Moreno Bertoldi, Paolo Pesenti, Hélène Rey, Petr Wagner, 20 July 2018

Ten years after the global crisis, transatlantic relationships are at a crossroads. This column summarises a conference jointly organised by the New York Fed, the European Commission, and CEPR at which the participants discussed the strength of current growth prospects and the likelihood of inflation remaining subdued in advanced economies, and whether the current regulatory and policy frameworks are well suited to supporting financial stability and growth. One conclusion was while an escalation in trade tensions between the US and EU would have significant economic consequences on both sides of the Atlantic, this is not a foregone conclusion and there is room to uphold and strengthen the transatlantic relationship.

Stefano Micossi, 05 April 2018

A recent report by a group of French and German economists proposed a set of reforms to improve euro area’s financial stability, political cohesion, and potential for delivering prosperity to its citizens. This column, which joins VoxEU's Euro Area Reform debate, discusses some specific aspects of the proposals that in the author’s view deserve further clarification, and considers the overall implications of the proposals for financial stability of the euro area.

Stephen Cecchetti, Kim Schoenholtz, 11 January 2018

The likelihood of another crisis-induced plunge in GDP is much lower today than it was a decade ago, but we are still at an early stage of building a financial stability policy framework that corresponds to the inflation-targeting framework that forms the basis for monetary policy. This column describes a step forward in developing such framework – the concept and measurement of GDP at risk, which helps us to understand the linkages between the financial sector and the real economy at an aggregate level.

,

PLEASE USE THE BELOW LINK FOR A LIST OF TOPICS AND SUBMISSION INFORMATION - contributions are being sought for 20 contributed sessions on a wide range of policy-relevant research topics.
CEBRA’s 2018 Annual Meeting is co-organized by the Research Center SAFE (Sustainable Architecture for Finance in Europe) at Goethe University Frankfurt. The scientific committee is chaired by Ester Faia and Mirko Wiederholt.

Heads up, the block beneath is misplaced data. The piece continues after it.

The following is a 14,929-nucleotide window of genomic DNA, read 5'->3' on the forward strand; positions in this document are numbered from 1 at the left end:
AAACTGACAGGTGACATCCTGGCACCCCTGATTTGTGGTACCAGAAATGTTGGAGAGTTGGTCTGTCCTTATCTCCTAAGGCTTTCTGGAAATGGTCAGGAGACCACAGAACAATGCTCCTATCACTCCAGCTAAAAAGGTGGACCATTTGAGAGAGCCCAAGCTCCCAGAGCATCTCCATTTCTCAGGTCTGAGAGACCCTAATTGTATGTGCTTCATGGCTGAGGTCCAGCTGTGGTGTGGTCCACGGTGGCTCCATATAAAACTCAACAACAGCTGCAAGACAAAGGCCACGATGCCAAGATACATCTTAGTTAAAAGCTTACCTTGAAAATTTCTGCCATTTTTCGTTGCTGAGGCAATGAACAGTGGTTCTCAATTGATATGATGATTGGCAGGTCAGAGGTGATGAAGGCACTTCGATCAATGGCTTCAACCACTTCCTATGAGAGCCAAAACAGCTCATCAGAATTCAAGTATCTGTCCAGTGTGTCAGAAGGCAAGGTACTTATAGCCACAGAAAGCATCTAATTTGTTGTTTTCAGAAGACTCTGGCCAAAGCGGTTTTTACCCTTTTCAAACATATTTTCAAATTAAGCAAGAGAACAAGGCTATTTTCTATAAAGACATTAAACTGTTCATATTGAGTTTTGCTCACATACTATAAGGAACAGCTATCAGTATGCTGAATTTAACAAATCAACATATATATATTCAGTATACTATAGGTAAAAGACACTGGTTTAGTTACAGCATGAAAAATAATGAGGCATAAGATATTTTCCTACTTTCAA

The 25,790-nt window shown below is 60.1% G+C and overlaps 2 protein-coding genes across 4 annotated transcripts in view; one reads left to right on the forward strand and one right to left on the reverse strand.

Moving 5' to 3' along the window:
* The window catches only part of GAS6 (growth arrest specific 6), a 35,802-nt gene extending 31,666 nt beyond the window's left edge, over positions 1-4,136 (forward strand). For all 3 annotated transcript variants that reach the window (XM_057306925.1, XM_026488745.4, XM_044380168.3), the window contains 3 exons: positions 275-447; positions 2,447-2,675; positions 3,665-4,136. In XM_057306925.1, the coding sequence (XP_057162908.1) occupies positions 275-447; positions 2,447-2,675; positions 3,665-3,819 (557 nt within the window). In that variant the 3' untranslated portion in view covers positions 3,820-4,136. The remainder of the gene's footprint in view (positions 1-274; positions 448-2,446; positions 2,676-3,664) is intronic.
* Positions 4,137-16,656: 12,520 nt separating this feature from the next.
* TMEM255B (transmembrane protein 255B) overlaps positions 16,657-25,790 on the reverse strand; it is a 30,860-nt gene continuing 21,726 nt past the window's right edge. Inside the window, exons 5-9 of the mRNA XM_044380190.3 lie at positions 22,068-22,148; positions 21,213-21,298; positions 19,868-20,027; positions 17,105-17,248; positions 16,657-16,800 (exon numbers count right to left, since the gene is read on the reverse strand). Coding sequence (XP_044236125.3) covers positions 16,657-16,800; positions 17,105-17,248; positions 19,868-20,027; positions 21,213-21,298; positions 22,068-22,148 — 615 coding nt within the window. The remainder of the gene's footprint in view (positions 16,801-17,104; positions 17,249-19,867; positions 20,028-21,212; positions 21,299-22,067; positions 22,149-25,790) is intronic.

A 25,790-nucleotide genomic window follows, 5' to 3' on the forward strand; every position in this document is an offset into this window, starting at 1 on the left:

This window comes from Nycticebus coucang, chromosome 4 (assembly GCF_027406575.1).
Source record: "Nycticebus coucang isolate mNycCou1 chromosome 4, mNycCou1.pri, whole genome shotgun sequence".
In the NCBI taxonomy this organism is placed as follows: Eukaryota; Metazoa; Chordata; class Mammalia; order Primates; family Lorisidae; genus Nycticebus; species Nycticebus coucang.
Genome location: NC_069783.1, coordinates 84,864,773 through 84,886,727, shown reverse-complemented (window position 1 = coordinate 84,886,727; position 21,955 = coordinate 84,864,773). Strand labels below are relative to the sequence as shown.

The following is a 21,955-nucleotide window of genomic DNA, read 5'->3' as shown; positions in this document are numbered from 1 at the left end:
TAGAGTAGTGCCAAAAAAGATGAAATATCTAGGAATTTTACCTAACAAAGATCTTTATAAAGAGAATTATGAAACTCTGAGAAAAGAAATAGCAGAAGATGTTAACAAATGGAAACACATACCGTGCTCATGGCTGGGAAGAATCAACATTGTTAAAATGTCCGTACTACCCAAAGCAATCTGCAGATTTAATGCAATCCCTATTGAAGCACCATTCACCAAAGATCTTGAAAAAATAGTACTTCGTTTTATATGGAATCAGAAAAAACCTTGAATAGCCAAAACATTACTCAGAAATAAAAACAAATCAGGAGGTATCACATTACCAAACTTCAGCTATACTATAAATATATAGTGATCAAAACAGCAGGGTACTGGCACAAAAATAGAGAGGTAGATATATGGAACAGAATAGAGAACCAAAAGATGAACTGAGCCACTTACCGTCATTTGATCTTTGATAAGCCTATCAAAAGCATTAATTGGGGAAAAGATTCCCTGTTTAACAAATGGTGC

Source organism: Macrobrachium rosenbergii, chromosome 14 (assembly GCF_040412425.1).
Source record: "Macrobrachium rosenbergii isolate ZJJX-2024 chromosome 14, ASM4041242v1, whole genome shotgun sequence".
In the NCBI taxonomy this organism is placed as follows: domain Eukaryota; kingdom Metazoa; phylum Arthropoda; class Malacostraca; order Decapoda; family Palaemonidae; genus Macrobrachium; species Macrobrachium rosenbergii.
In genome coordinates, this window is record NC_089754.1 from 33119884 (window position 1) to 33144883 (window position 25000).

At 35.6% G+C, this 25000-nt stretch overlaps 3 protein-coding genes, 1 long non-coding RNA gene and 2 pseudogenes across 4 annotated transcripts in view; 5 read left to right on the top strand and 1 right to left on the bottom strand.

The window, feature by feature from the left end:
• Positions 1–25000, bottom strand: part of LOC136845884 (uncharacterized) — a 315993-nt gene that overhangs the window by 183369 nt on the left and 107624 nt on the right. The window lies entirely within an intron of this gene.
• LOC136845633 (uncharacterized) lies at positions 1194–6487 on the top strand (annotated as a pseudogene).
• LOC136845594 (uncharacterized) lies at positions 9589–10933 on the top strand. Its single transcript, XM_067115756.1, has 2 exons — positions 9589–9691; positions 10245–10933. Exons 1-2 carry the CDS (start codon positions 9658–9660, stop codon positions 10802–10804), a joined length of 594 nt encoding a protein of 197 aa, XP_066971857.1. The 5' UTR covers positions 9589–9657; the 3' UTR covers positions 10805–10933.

Jens Weidmann, Governor of the Deutsche Bundesbank and Chairman of the Board of the Bank for International Settlements will deliver the keynote speech of the meeting.
The International Monetary Fund will organize a high-level panel on the topic “Financial Conditions, Financial Vulnerability, and Stabilization Policies”
The Deutsche Bundesbank and the Financial Stability Board will organize a high-level panel on the topic “Post-implementation Evaluations of the G20 Financial Regulatory Reforms”.

,

The 7th MoFiR Workshop on Banking will be held in Ancona, Italy, at the Università Politecnica delle Marche on June 14-15, 2018.

The organizing committee of this small informal workshop invites submissions of high-quality theoretical and empirical research on financial intermediation. Scholars in the fields of banking and finance will meet to discuss current issues in banking, financial stability, and financial regulation, focusing on policy reforms for a stable global financial environment. The workshop will provide an opportunity for presentations and discussions about policy-relevant research in an informal and highly interactive environment.

The keynote speaker will be George G. Pennacchi (University of Illinois).

Travel and accommodation costs for presenters and invited discussants will be reimbursed for an amount up to EUR 500 for European travelers and EUR 1,200 for overseas travelers.

Michael Bordo, Pierre Siklos, 18 October 2017